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A temporary closure of the Dempster Highway by the GNWT lasted an entire day before the decision was walked back for traditional harvesters at the request of the Gwich’in Tribal Council.

An unattributed Oct. 29 public service announcement stated Highway 8 would be closed to traffic from the Yukon border to 14.2 kilometres into the NWT once both ferries ceased operation. The Mackenzie River ferry shut down the same day at 1 p.m.

Gwich’in Tribal Council Grand Chief Kenny Smith says the GTC was not consulted on the temporary closure of the Dempster Highway and has convince the GNWT to reverse the decision.
Photo courtesy Kenny Smith.

However, GTC Grand Chief Ken Smith said the GNWT did not inform local governments of the decision, noting the first he learned of the decision was when he read about it in the media.

“Unfortunately it was another case of no notice and a just a complete lack of involvement in the process,” he said. “The Dempster Highway is a vital transportation route for our people. There’s a number of camps along the highway and a number of these have been utilized over the last months to protect our people from the Covid-19 virus.”

Noting that the closure of the ferries limits how much people can travel on the road regardless, Smith said the plan to close the road from the Yukon border to the James Creek gate, which sits between the Yukon border and Fort McPherson, would have impeded harvesting efforts that were being planned in several Mackenzie Delta communities.

He noted the Porcupine Caribou herd had altered its migration patterns this year and had not been in the region during normal harvest times, so hunters were hoping to make up for lost quarry now that the herd was in the area. But a lot of their camps would have been inaccessible with the gate closed.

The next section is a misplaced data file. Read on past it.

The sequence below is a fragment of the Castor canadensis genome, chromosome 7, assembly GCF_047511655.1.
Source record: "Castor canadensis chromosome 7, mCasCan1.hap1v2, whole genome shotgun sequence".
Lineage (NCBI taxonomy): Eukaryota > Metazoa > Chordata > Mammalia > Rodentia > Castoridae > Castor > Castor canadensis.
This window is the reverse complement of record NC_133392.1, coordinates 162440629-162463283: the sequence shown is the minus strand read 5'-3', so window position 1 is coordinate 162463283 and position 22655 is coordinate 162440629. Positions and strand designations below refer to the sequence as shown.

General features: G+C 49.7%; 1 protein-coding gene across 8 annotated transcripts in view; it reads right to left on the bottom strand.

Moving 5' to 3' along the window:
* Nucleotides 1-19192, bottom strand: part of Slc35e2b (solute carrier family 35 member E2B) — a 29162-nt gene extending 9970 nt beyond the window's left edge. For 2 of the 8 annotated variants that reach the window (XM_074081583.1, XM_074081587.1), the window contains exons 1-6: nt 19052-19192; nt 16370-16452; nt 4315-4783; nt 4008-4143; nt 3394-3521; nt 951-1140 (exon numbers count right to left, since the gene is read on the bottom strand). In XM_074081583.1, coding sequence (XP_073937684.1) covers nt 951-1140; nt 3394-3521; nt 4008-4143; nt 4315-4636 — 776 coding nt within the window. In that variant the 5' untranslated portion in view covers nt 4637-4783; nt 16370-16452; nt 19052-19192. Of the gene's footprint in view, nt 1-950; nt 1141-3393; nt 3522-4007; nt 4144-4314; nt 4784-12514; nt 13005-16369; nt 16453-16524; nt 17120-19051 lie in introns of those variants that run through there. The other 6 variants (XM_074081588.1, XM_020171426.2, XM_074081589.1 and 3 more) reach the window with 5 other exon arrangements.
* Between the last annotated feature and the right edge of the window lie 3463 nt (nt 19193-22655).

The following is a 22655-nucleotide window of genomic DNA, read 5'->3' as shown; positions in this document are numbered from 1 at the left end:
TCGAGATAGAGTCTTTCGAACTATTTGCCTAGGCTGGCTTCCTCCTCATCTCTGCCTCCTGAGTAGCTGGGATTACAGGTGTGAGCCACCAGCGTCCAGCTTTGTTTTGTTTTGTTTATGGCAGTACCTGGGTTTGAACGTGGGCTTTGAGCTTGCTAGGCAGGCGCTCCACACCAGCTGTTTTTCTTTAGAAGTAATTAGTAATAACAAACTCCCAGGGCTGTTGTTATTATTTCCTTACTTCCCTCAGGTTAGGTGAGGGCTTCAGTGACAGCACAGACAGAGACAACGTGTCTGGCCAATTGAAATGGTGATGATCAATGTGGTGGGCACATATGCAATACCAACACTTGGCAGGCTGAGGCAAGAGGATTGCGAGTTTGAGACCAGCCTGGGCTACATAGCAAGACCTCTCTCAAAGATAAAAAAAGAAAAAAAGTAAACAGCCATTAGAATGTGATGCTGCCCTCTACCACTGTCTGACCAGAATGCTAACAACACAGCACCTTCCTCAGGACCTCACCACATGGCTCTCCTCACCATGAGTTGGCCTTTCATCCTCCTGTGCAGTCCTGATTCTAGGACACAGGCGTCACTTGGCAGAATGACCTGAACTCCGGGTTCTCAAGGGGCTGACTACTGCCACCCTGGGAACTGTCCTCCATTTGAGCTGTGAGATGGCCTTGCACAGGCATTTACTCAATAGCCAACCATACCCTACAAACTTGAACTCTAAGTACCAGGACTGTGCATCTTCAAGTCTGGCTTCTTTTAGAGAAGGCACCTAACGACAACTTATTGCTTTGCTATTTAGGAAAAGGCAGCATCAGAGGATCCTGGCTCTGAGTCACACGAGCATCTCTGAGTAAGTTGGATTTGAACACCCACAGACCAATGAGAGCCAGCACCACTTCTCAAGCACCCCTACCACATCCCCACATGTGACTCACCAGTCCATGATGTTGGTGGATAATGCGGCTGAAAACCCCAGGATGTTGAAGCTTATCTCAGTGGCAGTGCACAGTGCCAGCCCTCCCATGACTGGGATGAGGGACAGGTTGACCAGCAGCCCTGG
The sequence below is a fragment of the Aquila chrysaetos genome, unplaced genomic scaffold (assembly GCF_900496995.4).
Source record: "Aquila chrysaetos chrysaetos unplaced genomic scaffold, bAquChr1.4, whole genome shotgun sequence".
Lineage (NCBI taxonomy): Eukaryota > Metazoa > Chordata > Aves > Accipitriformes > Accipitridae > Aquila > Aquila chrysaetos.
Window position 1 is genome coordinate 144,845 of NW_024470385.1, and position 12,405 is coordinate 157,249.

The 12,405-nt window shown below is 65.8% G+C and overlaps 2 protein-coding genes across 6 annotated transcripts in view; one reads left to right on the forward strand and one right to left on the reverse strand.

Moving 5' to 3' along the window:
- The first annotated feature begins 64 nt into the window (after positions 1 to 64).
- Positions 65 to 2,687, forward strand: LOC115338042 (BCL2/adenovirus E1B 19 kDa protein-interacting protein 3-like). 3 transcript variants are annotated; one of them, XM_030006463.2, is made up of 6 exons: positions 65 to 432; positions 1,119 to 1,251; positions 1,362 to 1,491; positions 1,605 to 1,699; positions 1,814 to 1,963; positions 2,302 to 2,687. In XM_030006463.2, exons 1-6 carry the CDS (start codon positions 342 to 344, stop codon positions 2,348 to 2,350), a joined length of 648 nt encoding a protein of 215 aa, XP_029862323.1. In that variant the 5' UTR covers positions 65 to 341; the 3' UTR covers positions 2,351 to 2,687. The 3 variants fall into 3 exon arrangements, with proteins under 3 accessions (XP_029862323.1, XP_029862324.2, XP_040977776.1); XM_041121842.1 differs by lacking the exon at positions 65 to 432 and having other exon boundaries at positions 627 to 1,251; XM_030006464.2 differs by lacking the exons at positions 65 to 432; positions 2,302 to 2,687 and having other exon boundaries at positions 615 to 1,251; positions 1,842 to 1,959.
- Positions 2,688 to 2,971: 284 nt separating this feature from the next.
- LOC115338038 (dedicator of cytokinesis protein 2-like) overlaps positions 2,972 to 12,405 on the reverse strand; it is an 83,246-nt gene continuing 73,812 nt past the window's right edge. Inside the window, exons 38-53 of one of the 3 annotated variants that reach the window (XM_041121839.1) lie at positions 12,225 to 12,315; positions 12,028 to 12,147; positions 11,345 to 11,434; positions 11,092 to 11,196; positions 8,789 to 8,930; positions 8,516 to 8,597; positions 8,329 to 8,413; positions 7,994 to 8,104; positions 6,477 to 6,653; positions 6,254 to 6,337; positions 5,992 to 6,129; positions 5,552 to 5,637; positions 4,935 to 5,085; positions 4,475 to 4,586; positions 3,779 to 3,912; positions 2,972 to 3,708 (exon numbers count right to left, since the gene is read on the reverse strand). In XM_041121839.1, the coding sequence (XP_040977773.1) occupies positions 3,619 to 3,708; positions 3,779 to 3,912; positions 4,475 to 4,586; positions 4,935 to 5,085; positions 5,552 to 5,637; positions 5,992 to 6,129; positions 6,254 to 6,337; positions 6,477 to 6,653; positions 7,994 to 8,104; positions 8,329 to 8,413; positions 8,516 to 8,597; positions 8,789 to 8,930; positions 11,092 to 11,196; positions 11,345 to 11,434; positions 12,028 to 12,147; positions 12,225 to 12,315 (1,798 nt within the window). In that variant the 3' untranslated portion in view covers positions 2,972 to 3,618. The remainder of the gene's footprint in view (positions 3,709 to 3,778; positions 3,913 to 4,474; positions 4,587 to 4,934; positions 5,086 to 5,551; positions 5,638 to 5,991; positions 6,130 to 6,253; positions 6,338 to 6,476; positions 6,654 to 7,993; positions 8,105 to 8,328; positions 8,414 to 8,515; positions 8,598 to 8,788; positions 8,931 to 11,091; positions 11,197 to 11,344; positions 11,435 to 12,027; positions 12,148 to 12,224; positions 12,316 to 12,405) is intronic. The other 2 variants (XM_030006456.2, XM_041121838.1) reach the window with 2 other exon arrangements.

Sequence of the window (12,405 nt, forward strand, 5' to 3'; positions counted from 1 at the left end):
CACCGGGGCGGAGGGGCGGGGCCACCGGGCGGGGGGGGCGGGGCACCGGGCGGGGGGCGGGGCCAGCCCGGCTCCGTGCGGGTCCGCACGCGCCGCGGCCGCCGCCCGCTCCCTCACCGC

“They are expected in the area in the next couple of days,” said Smith. “That’s what made this announcement all the more concerning, we did not have the harvest during the fall that we’re used to. In fact, the Porcupine caribou started heading back towards Alaska before they started heading back towards the Yukon and the NWT in the last few weeks.

“We were anticipating a winter with little or no caribou this year, so to have the migration route change and for them coming back towards the Dempster Highway is a very positive sign, especially considering the number of recent deaths we’ve had in our communities, particularly in Fort McPherson.”

However, after speaking with both Premier Caroline Cochrane and Infrastructure Minister Diane Archie, Smith said the GNWT agreed to walk back the decision and leave the James Creek gate open for harvesters, allowing people to harvest caribou and other wild game. The gate will still close during bad weather, which is standard procedure. The border to the Yukon remains closed.

He thanked the GNWT for re-thinking its decision and said he hoped there would be better communication between the two governments in the future.

“They have agreed to a process whereby they will leave it open,” said Smith. “We feel as the Gwich’in Tribal Council we must work together to protect the health and wellness of our residents in the NWT. Our participants have been completely discounted and overlooked in this process.

“Thankfully the Premier and Minister Diane Archie were receptive to the feedback and promised to do better moving forward. We just wish we could have had some of these discussions before any decisions or more importantly any news releases were issued.”

 

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Eric Bowling

A lover of knowledge and adventure, Eric Bowling jumped at the opportunity to write for the Inuvik Drum and to see the world from a totally different vantage point. He has covered just about everything...

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